Ancient Winchester College gets a lesson in solar power

When William of Wykeham, Bishop of Winchester and Chancellor to Edward III and Richard II, established Winchester College in 1382, he almost certainly did not expect that 629 years later it would be harvesting the sun's energy to produce electricity.

But the 14th Century private school is this month set to complete a £350,000 project to fit more than 500 solar panels on its roofs.
Panels already cover the Grade II* listed classrooms, and a second phase to fit modules on the PE centre and support facilities buildings is expected to be finished this month.

Once completed, both phases are expected to provide 103MWh of electricity per year - the equivalent of that required by 35 homes.

A spokesman for installer Freewatt Renewable Energy told BusinessGreen that the first phase will receive the higher 32.9p per kWh feed-in tariff as it was completed before 12 December 2011.

However, the feed-in tariff for the second phase of the project is less certain because the government is battling in the courts to impose an effective cut to the tariff from 12 December, which could mean the second phase receives 32.9p/kwH in March, but then drops to 15.2p/kWh from April 1 for the remaining 25-year payback period.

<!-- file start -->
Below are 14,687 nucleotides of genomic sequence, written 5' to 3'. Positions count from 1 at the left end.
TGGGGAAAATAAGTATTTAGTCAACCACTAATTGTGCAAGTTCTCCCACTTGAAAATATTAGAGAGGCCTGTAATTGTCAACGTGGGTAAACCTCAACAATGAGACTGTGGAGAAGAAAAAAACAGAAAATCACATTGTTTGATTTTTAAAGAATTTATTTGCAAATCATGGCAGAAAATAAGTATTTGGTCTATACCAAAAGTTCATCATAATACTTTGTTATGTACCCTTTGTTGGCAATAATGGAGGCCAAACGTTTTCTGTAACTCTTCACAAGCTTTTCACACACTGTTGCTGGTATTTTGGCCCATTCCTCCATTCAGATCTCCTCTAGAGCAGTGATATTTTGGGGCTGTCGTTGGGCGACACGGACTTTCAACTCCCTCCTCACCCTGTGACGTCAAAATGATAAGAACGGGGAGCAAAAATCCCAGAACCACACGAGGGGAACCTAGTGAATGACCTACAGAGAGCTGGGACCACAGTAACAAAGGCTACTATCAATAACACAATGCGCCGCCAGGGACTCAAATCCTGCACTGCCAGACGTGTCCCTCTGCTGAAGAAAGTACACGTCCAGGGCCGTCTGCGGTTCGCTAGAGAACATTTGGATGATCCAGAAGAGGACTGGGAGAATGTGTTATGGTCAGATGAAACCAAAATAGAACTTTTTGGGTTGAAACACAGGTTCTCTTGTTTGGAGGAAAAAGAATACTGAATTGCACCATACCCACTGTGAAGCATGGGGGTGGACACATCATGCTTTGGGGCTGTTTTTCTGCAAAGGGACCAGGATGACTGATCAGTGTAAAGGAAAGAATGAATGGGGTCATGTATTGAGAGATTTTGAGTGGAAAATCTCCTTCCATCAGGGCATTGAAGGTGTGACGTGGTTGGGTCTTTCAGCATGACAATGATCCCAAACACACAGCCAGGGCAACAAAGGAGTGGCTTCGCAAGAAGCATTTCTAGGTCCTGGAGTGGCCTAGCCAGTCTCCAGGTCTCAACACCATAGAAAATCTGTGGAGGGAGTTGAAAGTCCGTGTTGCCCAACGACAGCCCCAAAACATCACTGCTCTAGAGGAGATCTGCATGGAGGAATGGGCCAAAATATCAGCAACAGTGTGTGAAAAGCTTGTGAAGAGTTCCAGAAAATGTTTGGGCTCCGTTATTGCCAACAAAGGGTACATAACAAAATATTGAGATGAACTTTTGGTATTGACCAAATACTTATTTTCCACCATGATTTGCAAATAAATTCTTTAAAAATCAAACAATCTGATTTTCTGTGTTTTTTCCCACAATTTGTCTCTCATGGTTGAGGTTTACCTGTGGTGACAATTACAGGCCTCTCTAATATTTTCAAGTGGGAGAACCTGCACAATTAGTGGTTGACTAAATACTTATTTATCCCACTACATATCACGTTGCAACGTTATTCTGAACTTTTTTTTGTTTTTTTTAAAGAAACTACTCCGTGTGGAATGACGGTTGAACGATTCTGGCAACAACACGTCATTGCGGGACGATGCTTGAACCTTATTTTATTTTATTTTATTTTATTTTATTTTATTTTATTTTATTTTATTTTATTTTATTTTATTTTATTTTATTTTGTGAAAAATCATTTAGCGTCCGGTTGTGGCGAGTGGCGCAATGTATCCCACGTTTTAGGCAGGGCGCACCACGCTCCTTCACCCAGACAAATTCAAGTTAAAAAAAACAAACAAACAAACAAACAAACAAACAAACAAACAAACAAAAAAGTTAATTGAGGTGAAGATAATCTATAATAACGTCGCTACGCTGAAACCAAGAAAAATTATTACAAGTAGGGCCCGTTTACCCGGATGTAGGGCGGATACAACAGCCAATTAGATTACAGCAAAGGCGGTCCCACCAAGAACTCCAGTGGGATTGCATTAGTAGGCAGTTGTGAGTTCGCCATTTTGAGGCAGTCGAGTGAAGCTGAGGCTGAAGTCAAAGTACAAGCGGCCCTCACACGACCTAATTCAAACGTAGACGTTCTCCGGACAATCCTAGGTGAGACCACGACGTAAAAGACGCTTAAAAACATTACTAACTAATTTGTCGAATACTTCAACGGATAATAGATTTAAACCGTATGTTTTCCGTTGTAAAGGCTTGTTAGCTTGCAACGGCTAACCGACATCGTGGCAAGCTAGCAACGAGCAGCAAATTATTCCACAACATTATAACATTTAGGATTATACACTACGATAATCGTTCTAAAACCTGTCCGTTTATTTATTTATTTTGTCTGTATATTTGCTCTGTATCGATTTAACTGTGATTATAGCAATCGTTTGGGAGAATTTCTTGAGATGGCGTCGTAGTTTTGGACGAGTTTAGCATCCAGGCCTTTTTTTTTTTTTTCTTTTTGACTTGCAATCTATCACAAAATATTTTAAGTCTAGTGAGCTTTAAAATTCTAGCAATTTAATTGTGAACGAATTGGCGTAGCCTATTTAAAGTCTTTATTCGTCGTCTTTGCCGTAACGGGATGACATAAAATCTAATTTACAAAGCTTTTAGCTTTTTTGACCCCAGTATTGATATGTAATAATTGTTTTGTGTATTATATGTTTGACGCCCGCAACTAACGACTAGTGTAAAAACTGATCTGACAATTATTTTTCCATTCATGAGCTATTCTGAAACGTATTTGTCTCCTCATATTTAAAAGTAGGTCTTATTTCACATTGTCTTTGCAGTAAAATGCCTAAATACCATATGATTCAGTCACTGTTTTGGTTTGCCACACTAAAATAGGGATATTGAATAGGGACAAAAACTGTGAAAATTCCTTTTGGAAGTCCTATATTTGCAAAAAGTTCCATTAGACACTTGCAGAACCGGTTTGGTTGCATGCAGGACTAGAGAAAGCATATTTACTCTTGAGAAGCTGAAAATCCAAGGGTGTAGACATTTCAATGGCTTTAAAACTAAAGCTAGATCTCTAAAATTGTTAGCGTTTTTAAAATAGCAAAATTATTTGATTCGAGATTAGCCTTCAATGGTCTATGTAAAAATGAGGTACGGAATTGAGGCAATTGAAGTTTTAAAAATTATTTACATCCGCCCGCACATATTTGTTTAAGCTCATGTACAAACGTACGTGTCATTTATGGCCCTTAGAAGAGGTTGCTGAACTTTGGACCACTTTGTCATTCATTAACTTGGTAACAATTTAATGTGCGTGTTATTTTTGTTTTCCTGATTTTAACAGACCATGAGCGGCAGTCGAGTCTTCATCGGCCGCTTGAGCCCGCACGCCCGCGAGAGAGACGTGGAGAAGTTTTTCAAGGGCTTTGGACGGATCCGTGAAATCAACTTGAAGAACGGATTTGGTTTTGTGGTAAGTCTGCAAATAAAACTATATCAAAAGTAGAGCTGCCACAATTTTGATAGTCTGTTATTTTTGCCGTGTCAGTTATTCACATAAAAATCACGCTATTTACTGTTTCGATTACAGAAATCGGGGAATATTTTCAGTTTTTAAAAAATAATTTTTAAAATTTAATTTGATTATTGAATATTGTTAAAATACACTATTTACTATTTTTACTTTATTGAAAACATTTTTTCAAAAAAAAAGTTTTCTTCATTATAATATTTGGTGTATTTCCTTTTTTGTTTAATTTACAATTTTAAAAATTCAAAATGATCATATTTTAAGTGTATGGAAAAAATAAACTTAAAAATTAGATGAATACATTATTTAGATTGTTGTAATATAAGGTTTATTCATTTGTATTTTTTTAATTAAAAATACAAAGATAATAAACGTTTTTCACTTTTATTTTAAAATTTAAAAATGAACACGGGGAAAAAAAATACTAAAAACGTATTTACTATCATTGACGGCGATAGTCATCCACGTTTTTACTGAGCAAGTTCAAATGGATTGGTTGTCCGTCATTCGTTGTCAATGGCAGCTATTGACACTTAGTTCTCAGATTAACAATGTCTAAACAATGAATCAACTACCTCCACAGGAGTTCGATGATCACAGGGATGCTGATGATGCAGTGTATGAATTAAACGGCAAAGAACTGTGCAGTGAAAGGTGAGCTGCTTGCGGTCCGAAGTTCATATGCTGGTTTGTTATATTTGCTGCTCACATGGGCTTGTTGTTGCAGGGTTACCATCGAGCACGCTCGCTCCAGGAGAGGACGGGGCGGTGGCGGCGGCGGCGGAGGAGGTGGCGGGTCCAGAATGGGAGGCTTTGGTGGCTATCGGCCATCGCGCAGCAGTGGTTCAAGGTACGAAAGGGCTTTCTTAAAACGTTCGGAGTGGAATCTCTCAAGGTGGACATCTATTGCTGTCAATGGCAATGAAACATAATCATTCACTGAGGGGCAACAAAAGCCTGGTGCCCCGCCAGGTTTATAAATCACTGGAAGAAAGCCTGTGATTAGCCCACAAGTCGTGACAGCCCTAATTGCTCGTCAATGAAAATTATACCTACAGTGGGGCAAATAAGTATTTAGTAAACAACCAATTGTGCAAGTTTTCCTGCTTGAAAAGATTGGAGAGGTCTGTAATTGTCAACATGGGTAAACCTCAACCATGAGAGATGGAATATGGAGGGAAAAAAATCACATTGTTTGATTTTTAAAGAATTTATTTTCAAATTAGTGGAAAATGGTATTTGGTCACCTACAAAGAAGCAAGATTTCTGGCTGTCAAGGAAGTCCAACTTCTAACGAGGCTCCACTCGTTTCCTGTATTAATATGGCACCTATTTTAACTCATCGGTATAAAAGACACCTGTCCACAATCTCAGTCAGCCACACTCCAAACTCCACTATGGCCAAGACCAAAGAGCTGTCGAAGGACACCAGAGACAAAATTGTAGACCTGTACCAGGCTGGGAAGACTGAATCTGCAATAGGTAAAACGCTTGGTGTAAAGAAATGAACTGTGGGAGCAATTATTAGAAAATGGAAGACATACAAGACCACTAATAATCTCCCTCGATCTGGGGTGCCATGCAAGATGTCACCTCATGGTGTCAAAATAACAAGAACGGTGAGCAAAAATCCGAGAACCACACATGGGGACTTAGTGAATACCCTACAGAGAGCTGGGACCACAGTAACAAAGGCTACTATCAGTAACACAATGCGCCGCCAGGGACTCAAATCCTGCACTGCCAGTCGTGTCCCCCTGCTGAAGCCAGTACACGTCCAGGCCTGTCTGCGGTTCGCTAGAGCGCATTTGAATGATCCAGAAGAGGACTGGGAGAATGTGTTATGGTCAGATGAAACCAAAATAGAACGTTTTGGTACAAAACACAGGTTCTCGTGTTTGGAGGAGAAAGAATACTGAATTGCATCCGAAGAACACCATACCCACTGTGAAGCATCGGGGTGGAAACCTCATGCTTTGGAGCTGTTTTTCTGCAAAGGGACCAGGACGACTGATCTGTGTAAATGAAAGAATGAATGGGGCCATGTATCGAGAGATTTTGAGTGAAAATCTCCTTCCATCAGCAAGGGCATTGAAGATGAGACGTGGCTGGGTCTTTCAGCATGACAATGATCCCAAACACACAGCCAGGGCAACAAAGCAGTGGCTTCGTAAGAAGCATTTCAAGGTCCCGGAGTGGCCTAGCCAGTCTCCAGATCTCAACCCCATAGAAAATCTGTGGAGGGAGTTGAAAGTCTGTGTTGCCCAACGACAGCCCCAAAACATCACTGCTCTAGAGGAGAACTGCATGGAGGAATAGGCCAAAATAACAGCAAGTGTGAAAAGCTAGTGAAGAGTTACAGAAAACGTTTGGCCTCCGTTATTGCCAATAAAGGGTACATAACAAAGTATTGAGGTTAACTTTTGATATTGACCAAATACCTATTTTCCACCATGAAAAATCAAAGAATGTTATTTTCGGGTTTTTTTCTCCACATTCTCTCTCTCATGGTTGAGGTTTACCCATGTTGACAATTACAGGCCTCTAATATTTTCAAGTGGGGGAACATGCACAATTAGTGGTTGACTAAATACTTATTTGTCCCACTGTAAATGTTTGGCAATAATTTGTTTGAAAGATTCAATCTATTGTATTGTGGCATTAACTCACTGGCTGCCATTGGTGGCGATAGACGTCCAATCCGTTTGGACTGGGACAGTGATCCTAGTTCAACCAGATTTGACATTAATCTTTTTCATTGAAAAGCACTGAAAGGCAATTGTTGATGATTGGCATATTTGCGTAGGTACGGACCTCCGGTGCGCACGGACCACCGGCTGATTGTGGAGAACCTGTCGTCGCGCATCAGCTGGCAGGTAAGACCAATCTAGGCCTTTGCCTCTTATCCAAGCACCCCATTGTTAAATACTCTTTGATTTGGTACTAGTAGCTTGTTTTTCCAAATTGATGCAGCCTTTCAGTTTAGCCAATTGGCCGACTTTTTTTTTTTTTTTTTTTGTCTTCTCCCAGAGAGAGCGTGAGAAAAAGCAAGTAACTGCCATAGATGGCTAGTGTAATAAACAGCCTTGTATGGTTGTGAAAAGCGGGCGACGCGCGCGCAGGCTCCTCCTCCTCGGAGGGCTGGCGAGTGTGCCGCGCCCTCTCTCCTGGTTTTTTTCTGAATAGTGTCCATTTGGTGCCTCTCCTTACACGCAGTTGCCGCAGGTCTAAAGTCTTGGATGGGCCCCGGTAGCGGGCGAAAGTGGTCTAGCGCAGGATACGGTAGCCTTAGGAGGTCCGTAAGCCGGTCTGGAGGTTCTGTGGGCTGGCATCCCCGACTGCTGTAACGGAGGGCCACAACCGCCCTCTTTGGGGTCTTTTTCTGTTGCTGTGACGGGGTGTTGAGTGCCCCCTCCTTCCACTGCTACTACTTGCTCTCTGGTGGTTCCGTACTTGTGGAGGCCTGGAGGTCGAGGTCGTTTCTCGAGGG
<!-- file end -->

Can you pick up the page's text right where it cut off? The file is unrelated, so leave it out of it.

"The College was happy to go ahead despite the possible drop in tariff so I guess if the original feed-in tariff stays in place that's a bonus for them," a spokesman said.

Listed building specialist Freewatt Renewable Energy said it was called in by the College to complete an in-depth report on the energy use of the entire estate before embarking on the installation of several separate schemes across the campus.

Works Bursar at Winchester, John Wells, said he hoped the panels would enable the college to become more energy efficient and generate money from the feed-in tariff incentive scheme.

The College has also committed to cut its carbon emissions by 20 per cent by 2020 as part of the Winchester Declaration on Climate Change.

"Winchester College has a long and distinguished heritage but is always looking forward," said Wells. "It is important for the future of The College to harness new and reliable technologies and we are pleased to have invested in solar panels."

Freewatt managing director, Julian Patrick, said it was particularly rewarding to fit new technologies to historic buildings.

"It is both exciting and rewarding to work in such surroundings and hopefully our project will be yet another landmark in the long tradition the College has of developing and growing," he said.

 "It is also another reminder that solar energy is a sound investment and a viable, sustainable and clean way to provide power for decades to come."

By Jessica Shanklema of BusinessGreen

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